T: It's basically a roller coaster that while it's going through the track, the cart is spinning on its own axis. It emulates some skate moves. It's really exciting. I never thought I'd have a roller coaster.

L: Wow, congratulations!

T: There's one in St. Louis as well. I got to ride it with my mom last summer.

L: How was that?

T: That was pretty exciting. She's 82 and she went for it!

L: Oh my gosh! Are you serious? Was she OK?

T: Yep!

L: I can't even get on them, so I don't know if I'll ever try it. I'm a little scared of roller coasters. So, wow, your mom is brave. And I have one last question for you. You were on Fast Cars and Superstars: The Gillette Young Guns Celebrity Race with WWE Superstar, John Cena. What was it like racing stock cars against a WWE Champion?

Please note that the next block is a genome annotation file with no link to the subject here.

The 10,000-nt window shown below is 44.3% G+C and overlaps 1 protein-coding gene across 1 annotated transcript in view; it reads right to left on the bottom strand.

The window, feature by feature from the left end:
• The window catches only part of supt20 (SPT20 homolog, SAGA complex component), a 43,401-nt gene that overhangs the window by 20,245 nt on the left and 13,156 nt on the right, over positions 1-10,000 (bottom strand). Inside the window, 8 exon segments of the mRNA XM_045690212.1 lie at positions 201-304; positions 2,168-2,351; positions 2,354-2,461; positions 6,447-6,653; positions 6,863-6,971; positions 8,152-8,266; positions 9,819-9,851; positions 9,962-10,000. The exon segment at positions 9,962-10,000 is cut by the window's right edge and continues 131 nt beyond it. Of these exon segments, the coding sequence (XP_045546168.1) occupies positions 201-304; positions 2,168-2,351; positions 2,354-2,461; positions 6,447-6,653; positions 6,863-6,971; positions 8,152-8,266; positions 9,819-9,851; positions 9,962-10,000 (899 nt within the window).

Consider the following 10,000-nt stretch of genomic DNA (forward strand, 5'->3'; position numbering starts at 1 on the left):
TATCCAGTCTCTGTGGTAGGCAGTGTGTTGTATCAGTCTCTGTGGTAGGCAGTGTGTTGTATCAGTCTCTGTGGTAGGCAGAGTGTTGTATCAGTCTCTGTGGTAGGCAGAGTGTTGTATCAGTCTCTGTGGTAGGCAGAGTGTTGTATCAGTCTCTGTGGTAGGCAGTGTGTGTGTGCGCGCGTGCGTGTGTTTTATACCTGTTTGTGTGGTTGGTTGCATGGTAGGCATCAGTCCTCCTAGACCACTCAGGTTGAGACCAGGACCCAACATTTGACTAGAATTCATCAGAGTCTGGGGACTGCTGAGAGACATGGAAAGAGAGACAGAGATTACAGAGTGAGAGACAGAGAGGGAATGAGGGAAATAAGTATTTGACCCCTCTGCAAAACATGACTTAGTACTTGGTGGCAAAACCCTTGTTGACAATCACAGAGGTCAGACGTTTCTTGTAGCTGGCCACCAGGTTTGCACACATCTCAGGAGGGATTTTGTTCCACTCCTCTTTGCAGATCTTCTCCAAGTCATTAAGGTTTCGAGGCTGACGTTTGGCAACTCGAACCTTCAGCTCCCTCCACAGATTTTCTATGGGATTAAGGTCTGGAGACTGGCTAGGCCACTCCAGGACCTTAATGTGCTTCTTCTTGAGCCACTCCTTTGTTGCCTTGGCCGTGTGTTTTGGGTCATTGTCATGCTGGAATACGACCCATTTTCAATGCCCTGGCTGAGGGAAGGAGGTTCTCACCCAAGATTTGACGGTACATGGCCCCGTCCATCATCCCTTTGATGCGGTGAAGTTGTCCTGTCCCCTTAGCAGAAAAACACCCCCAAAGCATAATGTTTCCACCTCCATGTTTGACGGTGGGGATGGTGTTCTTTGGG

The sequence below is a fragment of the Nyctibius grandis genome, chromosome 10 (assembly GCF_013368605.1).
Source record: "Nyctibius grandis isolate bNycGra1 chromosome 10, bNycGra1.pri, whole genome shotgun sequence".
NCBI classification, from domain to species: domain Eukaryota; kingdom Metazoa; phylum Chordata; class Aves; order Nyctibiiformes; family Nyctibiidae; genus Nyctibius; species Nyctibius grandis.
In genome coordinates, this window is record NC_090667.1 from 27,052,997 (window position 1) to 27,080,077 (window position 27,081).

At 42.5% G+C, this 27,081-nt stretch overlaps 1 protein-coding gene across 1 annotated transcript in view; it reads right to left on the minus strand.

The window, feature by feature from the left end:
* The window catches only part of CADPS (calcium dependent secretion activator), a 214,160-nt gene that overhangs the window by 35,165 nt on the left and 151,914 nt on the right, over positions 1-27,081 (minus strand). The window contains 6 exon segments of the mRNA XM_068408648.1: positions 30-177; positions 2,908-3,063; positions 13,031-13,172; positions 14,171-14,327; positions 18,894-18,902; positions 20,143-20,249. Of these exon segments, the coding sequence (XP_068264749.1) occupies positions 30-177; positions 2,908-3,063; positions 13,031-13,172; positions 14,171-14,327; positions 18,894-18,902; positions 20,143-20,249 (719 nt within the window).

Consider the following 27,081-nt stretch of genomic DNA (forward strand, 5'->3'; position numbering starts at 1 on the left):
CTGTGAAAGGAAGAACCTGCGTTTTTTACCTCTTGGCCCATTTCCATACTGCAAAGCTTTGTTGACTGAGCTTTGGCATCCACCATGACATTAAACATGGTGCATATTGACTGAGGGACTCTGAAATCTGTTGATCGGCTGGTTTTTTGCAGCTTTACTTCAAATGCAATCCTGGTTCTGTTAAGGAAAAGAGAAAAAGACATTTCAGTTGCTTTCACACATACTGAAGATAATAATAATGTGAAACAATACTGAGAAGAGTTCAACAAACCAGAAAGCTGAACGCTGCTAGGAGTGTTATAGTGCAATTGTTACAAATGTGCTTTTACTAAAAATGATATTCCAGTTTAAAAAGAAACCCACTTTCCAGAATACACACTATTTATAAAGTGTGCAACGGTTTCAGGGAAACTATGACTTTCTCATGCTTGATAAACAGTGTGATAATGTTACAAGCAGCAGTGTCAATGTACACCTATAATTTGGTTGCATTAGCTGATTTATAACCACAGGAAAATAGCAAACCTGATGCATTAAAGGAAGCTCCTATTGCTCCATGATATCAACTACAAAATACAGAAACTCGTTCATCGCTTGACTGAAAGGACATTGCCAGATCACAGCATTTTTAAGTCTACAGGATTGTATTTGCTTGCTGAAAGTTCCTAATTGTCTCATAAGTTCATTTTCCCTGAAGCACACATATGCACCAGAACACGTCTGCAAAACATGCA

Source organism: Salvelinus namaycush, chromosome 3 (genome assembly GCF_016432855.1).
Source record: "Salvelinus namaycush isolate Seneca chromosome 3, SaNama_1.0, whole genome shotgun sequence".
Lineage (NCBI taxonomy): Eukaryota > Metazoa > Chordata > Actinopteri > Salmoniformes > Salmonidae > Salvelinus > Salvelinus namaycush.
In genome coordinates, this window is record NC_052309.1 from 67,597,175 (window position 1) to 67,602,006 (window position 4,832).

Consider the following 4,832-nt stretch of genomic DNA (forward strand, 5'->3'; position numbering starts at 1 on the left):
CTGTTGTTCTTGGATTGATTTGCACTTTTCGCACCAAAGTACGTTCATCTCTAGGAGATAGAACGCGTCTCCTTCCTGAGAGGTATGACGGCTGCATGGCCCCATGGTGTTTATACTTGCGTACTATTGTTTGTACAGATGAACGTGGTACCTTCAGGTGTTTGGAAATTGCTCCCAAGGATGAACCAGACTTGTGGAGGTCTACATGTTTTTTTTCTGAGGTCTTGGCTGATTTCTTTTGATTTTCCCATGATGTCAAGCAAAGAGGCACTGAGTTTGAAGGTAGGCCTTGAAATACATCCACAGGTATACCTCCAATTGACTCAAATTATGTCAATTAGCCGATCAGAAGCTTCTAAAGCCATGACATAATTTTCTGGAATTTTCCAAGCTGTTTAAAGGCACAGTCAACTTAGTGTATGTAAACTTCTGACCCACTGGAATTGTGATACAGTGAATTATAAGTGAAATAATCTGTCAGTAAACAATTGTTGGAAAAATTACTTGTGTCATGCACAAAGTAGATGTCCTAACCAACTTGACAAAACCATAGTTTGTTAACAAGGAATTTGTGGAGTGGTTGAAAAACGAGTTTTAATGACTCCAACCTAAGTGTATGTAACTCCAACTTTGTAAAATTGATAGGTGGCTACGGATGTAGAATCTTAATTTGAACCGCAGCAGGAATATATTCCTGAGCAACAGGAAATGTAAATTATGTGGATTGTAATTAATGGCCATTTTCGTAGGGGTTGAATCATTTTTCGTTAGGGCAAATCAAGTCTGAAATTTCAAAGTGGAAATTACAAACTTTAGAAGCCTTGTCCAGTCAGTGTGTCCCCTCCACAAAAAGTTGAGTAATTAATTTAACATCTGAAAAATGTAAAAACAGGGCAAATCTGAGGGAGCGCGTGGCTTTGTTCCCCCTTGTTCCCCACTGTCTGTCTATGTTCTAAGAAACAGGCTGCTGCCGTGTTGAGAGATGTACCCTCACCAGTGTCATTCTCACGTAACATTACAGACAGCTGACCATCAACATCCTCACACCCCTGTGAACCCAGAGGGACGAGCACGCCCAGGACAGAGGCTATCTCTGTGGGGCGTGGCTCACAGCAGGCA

T: (laughs) You know what? It was funny. It was all very friendly until we actually got behind the wheel. It was all pro-athletes, so everyone was very competitive about it, and John's no exception. He was one of the top racers, so he was one of the guys who you had to watch his technique and try to figure out how to better it. It was funny because there were a few of us who were really excited about it and almost fearless. We had a sort of sense of invincibility because we were in these cars with all these pro racers giving us tips, so for some reason we thought we couldn't fail. But some of the other athletes, they didn't like it. They didn't like going that fast. They just weren't confident with it. I think John was one of the ones who was overly confident.

L: So who won in the end?

T: John Elway won.

L: Awesome, OK. Well, it's been great talking to you, Tony. Thank you for your time. Congratulations on all your success with everything that you're doing.

T: OK, thank you very much!

L: Have a great day. Bye!